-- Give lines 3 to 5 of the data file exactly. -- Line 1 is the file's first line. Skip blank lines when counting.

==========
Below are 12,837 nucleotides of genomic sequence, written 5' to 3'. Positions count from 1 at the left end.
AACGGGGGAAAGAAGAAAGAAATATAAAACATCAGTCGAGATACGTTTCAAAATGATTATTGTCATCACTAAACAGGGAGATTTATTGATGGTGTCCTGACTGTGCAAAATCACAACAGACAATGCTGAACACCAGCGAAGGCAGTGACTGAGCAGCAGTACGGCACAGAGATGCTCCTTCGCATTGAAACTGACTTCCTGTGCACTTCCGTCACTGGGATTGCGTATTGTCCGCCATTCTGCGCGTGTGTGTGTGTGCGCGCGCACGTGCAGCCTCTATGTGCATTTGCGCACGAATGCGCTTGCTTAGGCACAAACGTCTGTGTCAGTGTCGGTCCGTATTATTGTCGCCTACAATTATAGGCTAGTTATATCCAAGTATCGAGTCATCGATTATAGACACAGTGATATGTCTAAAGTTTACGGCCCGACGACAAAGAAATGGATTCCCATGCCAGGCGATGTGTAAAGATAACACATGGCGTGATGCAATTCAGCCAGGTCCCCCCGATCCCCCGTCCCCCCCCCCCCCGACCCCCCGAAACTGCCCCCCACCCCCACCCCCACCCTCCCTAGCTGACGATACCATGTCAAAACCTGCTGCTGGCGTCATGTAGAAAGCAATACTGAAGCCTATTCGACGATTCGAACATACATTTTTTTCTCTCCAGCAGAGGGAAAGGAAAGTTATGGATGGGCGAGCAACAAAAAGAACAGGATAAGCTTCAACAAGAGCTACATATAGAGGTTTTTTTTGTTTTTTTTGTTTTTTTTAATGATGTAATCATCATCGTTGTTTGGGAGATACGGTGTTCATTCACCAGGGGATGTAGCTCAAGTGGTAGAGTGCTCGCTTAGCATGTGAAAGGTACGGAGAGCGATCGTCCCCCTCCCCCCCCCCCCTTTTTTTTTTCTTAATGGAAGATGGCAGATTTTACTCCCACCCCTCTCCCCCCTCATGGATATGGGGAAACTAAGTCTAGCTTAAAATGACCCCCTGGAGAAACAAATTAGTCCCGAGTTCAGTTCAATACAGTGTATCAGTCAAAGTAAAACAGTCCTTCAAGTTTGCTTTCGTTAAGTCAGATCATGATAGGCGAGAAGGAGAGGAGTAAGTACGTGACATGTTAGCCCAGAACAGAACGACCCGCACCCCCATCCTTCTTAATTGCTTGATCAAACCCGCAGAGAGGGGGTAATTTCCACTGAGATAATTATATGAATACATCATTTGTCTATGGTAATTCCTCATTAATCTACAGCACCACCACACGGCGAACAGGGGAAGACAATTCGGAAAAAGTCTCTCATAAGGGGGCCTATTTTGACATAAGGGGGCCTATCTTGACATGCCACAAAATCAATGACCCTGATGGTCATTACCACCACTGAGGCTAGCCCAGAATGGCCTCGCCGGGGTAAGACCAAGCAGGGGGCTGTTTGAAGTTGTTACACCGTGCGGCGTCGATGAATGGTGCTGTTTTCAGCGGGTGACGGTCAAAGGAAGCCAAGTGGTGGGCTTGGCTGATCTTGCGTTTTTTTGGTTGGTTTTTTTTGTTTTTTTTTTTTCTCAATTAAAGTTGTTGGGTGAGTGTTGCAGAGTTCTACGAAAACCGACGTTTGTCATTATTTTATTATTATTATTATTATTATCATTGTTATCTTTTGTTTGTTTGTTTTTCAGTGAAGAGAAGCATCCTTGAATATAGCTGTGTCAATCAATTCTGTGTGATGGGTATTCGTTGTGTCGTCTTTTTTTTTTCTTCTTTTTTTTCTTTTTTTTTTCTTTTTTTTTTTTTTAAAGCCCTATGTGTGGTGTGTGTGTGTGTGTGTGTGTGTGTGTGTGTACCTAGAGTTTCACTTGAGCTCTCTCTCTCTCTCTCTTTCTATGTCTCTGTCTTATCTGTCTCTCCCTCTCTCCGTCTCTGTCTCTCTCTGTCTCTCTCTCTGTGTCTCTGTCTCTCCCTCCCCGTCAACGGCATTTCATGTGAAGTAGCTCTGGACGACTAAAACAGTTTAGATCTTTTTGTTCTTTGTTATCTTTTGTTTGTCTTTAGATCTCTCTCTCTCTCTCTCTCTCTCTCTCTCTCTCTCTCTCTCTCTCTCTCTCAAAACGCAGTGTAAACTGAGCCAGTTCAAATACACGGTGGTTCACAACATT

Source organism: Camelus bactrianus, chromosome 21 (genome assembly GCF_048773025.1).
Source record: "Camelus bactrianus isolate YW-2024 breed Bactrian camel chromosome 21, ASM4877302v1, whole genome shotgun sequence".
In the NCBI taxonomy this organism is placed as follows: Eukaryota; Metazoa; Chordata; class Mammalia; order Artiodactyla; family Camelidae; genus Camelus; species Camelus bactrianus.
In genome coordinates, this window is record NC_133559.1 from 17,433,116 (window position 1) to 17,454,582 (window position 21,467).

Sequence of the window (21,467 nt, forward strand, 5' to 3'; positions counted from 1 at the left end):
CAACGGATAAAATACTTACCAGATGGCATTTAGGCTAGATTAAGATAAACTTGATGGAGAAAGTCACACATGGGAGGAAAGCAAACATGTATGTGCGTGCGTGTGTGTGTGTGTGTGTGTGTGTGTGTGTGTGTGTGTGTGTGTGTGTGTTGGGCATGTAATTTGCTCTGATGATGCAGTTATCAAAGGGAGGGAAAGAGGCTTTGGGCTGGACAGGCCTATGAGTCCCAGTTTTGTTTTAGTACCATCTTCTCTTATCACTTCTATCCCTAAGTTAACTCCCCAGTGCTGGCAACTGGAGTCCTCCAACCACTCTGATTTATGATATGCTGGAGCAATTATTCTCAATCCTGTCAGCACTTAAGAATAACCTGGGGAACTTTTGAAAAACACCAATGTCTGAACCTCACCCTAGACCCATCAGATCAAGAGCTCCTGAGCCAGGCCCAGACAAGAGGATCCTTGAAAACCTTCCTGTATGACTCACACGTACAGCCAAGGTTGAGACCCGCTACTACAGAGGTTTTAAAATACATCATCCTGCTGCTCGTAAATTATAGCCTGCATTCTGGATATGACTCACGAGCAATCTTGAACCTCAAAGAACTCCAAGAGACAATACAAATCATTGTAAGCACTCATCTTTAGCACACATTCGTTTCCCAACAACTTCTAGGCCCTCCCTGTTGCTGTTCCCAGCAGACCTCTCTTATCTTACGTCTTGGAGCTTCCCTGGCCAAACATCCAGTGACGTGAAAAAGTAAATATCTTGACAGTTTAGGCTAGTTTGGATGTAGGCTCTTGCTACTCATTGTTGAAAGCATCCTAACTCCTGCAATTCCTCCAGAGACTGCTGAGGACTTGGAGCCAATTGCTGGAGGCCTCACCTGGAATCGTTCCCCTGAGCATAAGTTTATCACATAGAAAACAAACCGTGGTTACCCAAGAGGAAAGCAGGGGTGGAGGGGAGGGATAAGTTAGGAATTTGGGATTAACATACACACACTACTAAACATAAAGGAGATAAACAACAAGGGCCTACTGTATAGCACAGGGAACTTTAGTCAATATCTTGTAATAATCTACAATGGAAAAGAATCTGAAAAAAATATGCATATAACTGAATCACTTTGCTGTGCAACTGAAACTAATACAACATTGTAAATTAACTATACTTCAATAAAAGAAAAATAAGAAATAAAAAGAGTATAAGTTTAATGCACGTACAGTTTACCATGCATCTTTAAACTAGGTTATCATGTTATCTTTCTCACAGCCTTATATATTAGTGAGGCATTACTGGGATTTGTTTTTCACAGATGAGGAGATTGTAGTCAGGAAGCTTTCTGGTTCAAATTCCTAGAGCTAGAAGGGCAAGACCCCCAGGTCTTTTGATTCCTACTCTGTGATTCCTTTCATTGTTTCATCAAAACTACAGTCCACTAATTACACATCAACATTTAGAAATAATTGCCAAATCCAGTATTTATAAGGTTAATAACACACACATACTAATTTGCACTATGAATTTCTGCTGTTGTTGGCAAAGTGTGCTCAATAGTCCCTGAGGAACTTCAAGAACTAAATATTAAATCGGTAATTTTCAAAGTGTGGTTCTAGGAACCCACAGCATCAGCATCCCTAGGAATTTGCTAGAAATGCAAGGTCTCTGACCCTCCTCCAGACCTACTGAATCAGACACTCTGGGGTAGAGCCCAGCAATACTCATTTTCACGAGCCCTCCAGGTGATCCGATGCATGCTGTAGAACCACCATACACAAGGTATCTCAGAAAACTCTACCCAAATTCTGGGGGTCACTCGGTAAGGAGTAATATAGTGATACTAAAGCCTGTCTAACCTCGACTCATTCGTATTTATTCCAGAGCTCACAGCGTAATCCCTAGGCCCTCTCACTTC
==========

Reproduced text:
Source organism: Camelus bactrianus, chromosome 21 (genome assembly GCF_048773025.1).
Source record: "Camelus bactrianus isolate YW-2024 breed Bactrian camel chromosome 21, ASM4877302v1, whole genome shotgun sequence".
In the NCBI taxonomy this organism is placed as follows: Eukaryota; Metazoa; Chordata; class Mammalia; order Artiodactyla; family Camelidae; genus Camelus; species Camelus bactrianus.